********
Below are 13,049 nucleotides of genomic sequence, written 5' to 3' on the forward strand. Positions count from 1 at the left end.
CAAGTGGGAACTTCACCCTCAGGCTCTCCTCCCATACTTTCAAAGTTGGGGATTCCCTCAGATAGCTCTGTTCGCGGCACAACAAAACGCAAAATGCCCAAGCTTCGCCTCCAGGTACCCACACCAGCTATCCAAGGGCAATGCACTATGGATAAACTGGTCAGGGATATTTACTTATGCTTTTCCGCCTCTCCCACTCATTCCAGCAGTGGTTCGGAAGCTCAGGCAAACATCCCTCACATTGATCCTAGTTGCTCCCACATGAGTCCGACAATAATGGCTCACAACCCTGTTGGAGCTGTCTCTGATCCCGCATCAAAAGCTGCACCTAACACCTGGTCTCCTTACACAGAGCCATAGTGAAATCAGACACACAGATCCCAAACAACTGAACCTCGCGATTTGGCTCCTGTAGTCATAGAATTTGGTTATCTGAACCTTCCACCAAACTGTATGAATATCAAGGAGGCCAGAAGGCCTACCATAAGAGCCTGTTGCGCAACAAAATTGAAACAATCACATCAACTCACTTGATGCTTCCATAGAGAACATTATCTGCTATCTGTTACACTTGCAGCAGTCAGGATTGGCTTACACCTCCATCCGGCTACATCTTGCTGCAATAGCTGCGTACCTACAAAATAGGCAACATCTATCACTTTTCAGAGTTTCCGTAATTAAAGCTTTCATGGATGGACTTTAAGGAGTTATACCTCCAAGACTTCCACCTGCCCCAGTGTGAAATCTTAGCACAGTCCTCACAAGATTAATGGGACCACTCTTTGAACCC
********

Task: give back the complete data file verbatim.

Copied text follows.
Below are 13,049 nucleotides of genomic sequence, written 5' to 3' on the forward strand. Positions count from 1 at the left end.
CAAGTGGGAACTTCACCCTCAGGCTCTCCTCCCATACTTTCAAAGTTGGGGATTCCCTCAGATAGCTCTGTTCGCGGCACAACAAAACGCAAAATGCCCAAGCTTCGCCTCCAGGTACCCACACCAGCTATCCAAGGGCAATGCACTATGGATAAACTGGTCAGGGATATTTACTTATGCTTTTCCGCCTCTCCCACTCATTCCAGCAGTGGTTCGGAAGCTCAGGCAAACATCCCTCACATTGATCCTAGTTGCTCCCACATGAGTCCGACAATAATGGCTCACAACCCTGTTGGAGCTGTCTCTGATCCCGCATCAAAAGCTGCACCTAACACCTGGTCTCCTTACACAGAGCCATAGTGAAATCAGACACACAGATCCCAAACAACTGAACCTCGCGATTTGGCTCCTGTAGTCATAGAATTTGGTTATCTGAACCTTCCACCAAACTGTATGAATATCAAGGAGGCCAGAAGGCCTACCATAAGAGCCTGTTGCGCAACAAAATTGAAACAATCACATCAACTCACTTGATGCTTCCATAGAGAACATTATCTGCTATCTGTTACACTTGCAGCAGTCAGGATTGGCTTACACCTCCATCCGGCTACATCTTGCTGCAATAGCTGCGTACCTACAAAATAGGCAACATCTATCACTTTTCAGAGTTTCCGTAATTAAAGCTTTCATGGATGGACTTTAAGGAGTTATACCTCCAAGACTTCCACCTGCCCCAGTGTGAAATCTTAGCACAGTCCTCACAAGATTAATGGGACCACTCTTTGAACCC